Frederick, Maryland

Harry Grove Stadium
August 19, 2006

[Cincinatus], [Baby Blue], [Christopher Jenkins], [John Frisch], [Thad Williamson], [Jim Keil],
[Howard Weiner], [Eric London], [Robert Cohen], [Chris Toll], [Steve], [Ron Radosh] [Michael Miller]

Review by Cincinatus

Oh say can you see by the dawns early light how we prepared for a road trip 
for the Bob Dylan show located in Frederick, Maryland.  The home of Francis 
Scott Keys' burial plot and the world renown lawfirm  of  "Moo, Oink, and Cluck".

Our trip was planned weeks in advance. With map quest directions from the 
great and first state of  Delaware in hand, we slowly made the rounds and picked 
up a 12 pack of jamaican brews, a 12 pack of freshly fried chicken, carrots, 
celery and one Gratefruit for my  first traveling companion " Big Mo".  " Big 
Mo" wearing a Walt Whitman shirt is an artist in his own right , a  legendary 
supporter of the arts and a self proclaimed Vodka taster.   

Together, we traveled to pick up out next companion , " Big Mac" .  
Discussing Douglas Brinkleys, The Great Deluge,  we discussed the day ahead.  Big Mac 
was ready for us with his redneck horseshoes and his Pastrami and Cheese on 
rye.  After a brief tour of a new concrete slab, a country garden, and Big Mac's 
racing pidgeons, we  were off  on our quest.

Sattelite radio was in Big Mac's vehicle, and provided a great montage of 
music for our journey.  From Tom T. Hall to  Los Amigos en Paradisio, we raced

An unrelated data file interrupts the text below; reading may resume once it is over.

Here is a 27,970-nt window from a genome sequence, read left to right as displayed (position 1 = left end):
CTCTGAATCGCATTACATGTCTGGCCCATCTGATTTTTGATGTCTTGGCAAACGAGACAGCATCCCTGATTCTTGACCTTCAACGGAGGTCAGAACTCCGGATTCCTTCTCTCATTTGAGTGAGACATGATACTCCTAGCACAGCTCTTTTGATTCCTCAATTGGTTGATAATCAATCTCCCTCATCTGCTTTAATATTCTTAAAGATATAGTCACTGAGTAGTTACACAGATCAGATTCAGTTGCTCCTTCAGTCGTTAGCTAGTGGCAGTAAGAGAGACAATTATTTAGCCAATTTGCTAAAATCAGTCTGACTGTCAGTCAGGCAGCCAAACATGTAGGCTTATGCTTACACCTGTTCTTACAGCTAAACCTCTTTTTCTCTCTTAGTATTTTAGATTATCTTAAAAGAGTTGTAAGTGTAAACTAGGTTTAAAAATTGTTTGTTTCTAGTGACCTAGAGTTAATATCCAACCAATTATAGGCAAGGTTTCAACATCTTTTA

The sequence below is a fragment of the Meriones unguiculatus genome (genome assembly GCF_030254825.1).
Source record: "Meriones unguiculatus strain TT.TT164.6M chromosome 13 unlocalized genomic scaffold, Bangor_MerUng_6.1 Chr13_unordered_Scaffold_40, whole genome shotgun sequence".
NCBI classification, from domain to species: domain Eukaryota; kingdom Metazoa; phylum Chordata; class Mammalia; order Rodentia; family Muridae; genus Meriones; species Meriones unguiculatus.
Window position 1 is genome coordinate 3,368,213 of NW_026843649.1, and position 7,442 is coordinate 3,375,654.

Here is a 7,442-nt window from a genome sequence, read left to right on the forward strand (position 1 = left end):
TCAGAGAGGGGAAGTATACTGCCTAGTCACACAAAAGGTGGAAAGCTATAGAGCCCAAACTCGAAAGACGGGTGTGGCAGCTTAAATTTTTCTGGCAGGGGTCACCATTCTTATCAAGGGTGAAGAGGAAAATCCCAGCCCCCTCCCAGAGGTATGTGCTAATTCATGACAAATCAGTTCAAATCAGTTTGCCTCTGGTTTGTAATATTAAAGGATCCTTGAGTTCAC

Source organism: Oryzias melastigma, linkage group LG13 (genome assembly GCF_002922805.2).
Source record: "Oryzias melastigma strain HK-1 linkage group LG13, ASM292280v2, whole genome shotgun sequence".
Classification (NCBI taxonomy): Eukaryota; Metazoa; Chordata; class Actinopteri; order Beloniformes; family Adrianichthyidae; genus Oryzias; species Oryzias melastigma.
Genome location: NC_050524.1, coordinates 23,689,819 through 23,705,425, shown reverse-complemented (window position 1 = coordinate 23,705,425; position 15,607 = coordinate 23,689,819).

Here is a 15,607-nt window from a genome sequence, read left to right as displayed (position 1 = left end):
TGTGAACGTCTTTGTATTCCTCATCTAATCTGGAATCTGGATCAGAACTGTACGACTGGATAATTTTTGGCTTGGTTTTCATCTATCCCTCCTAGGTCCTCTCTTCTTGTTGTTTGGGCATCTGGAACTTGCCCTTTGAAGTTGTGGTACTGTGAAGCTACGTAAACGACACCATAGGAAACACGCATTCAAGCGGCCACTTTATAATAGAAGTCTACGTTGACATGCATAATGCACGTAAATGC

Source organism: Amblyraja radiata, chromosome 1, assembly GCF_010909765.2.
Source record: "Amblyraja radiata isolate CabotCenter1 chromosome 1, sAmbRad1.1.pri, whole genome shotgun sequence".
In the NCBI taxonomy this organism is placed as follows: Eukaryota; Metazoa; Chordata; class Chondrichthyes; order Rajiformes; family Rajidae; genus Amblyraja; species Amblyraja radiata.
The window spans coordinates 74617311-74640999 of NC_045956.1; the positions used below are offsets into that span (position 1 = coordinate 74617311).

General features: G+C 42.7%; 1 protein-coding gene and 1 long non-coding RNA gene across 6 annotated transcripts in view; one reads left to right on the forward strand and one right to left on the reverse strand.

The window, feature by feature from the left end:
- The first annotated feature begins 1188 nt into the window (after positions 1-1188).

toward the show.  A story here, a story there, and a story everywhere.  Big Mo 
and Big Mac never met before this day.  Both good family men, I knew they would 
get along.   This I thought, is one of the best parts of going to see Bob 
Dylan.  The  journey....

 When we arrived, Big Mac recognized a black locust tree cluttered with 
poison ivy.  We parked, smoke, drank, and listened to a superb mix tape with cuts 
from the Harry Smith Anthology, Tom Waits, The Osborne Brothers, Nick Cave, 
Leonard Coen, The Seldom Scene, and Marty Robbins.  The crowd was immense and 
poured over Key's stadium like an invasion.  Young and old, hippie and yuppie, 
savant and statesmen, criminals and saints are going to the show.  It appeared 
to be a sellout.

We entered after a long wait at will call with a great bunch of folks. 
Everyone was patient.  Like Big Mo says, It's not the sun that makes you hot, it's 
the others that complain about the heat.

We entered the stadium, and this was a very large crowd.  Unfortunatley, we 
missed the Texas two, but caught the next three acts.  Junior Brown did not